1 Peter 3:13–22
Key Verses: “But sanctify the Lord God in your hearts, and always be ready to give a defense to everyone who asks you a reason for the hope that is in you, with meekness and fear; having a good conscience, that when they defame you as evildoers, those who revile your good conduct in Christ may be ashamed.” I Peter 3:15–16
Good conduct as lifestyle evangelism (read 3:13–17)
In our previous lesson we heard Peter use Psalm 34 in urging us to continue doing good. In our present passage, that appeal becomes a beatitude.
Normally, people don’t harass those who follow the good; so believers need not fear reprisals for living uprightly. Still, holiness and right living evoke criticism among pagans who often realize their own sinful guilt, but continue rebelling against God.
If believers should suffer for doing what is right, then they. are congratulated with a beatitude: “Blessed are you!” Peter echoes the Lord Jesus, who also pronounced a blessing upon those who suffer for the sake of right living (Mt. 5:10). Righteousness characterizes the lifestyle of Christian pilgrims who live in a world characterized by unrighteousness. The conflict that results from these two styles is always fundamentally an ethical conflict.
In these circumstances Christian pilgrims need not fear the threats of their opponents. Peter quotes from the prophet Isaiah: “Do not say, ‘A conspiracy,’ concerning all that this people call a conspiracy, nor be afraid of their threats, nor be troubled. The LORD of hosts, Him you shall hallow; let Him be your fear, and let Him be your dread” (Isa. 8:12–13). This negative formulation is followed by a positive command: “But sanctify the Lord God in your hearts...” Notice the sharp contrast between fearing the enemy and hallowing the Lord. What comes immediately to mind is the first petition of the Lord’s Prayer, “Hallowed be Thy name.” Respect for God drives out fear of the enemy.
Don’t overlook the phrase “in your hearts,” whereby Peter emphasizes the center of human personality as the starting point for the new life.
Whatever lives in the heart crosses the lips, as verses 15b–16 show. The Christian pilgrim must be continually ready to give a reply to anyone who inquires about his lifestyle. Observe carefully that his answer responds to a question evoked by his peculiarly Christian conduct. Evangelism essentially aims at evoking such questions and answering them. (Question 1)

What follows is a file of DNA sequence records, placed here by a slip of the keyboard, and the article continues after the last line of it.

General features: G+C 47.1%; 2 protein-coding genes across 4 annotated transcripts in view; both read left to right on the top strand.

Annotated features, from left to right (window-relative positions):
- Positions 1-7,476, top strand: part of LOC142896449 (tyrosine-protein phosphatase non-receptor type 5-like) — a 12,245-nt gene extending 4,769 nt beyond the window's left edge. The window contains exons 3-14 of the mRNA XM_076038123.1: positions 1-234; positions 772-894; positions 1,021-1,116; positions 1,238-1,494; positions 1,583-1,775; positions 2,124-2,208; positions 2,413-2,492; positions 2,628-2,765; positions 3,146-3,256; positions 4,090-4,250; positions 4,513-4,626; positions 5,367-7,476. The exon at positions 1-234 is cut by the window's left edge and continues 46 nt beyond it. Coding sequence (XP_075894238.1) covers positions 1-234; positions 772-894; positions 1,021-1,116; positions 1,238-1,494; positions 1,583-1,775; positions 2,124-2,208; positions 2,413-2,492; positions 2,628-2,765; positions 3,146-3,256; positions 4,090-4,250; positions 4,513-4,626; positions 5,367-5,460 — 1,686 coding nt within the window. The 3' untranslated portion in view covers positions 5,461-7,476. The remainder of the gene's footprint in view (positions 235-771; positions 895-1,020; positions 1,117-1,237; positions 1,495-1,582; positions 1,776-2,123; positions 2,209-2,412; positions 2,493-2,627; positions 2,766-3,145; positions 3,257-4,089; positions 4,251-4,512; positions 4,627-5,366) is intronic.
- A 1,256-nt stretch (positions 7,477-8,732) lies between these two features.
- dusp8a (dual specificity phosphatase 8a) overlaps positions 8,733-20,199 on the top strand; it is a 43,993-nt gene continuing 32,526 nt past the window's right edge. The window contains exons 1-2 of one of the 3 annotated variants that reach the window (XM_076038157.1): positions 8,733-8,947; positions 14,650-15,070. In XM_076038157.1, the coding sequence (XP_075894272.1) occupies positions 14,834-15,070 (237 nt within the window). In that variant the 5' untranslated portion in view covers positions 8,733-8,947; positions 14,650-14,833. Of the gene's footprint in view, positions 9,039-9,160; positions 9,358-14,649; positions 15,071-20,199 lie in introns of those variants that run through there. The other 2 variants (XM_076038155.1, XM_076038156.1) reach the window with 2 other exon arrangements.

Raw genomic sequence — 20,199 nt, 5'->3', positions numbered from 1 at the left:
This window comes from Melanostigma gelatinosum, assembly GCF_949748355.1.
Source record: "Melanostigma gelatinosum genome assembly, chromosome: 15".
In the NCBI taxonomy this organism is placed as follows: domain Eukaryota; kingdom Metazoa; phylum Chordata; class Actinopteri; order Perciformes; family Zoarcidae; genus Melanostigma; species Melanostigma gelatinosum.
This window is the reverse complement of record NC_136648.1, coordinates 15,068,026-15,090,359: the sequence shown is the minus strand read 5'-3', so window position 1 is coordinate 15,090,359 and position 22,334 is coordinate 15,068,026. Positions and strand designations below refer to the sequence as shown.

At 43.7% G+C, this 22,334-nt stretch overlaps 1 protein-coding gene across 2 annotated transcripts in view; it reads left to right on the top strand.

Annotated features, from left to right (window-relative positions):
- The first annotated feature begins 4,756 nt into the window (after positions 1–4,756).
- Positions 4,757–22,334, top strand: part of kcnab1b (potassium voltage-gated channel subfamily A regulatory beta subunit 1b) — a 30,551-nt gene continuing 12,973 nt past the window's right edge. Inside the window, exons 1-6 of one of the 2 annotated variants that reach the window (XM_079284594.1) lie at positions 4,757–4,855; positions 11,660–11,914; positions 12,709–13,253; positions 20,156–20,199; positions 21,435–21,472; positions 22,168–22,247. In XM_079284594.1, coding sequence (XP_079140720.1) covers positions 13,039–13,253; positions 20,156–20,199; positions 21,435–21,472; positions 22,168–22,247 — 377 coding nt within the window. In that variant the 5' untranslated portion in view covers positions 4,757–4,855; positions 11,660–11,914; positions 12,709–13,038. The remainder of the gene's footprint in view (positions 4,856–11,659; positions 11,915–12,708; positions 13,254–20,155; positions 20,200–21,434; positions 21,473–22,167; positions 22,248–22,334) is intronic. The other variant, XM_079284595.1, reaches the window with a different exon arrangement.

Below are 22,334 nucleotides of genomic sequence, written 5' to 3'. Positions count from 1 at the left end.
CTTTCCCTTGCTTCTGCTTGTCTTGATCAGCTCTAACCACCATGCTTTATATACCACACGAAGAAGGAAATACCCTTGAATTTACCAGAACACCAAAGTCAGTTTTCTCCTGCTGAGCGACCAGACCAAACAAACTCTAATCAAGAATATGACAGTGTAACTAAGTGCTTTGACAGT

For such responses to convince the questioner, they must be given “with meekness and fear” meekness toward the inquirer and fear toward God.
The testimony of a good conscience is required both for the credibility of our talk and for the durability of our walk (v. 16). In spite of our answers, unbelievers still attack the character and conduct of believers as being evil, basically because they despise the Christ who is the Source and Power behind our good conduct. Holding firmly to our new life-direction in Christ by following in His steps will shame our critics already now and in the last day.
With verse 17 Peter provides a summary transition between 3:13–16 and 3:18–22. Friend and foe alike agree that it is better to suffer injustice than to do injustice. Notice the condition: “if it is the will of God.” Peter’s readers live in a variety of circumstances. But if indeed it should happen that any of them suffer for doing right, that suffering is placed within the context of God's will. Knowing this serves to motivate believers in such circumstances to do what He wants.
Brought near by Christ’s suffering (read 3:18)
Once again Peter places the believer’s suffering in the context of Christ’s suffering (see 2:20–21). But here Christ’s suffering serves not as an example, but rather as confirmation that much good can arise from following God's will. Christ suffered as the Just One, thereby removing the sins of those for whom He died. Pilate and his wife acknowledged Jesus as righteous, and Peter, Stephen, Paul and John bore witness to Him as the Righteous One. He suffered on account of sins; that is: His suffering was brought about by the sins of His enemies, and was intended to remove the sins of His own. By His suffering Christ became the Guide who goes ahead to lead us to God.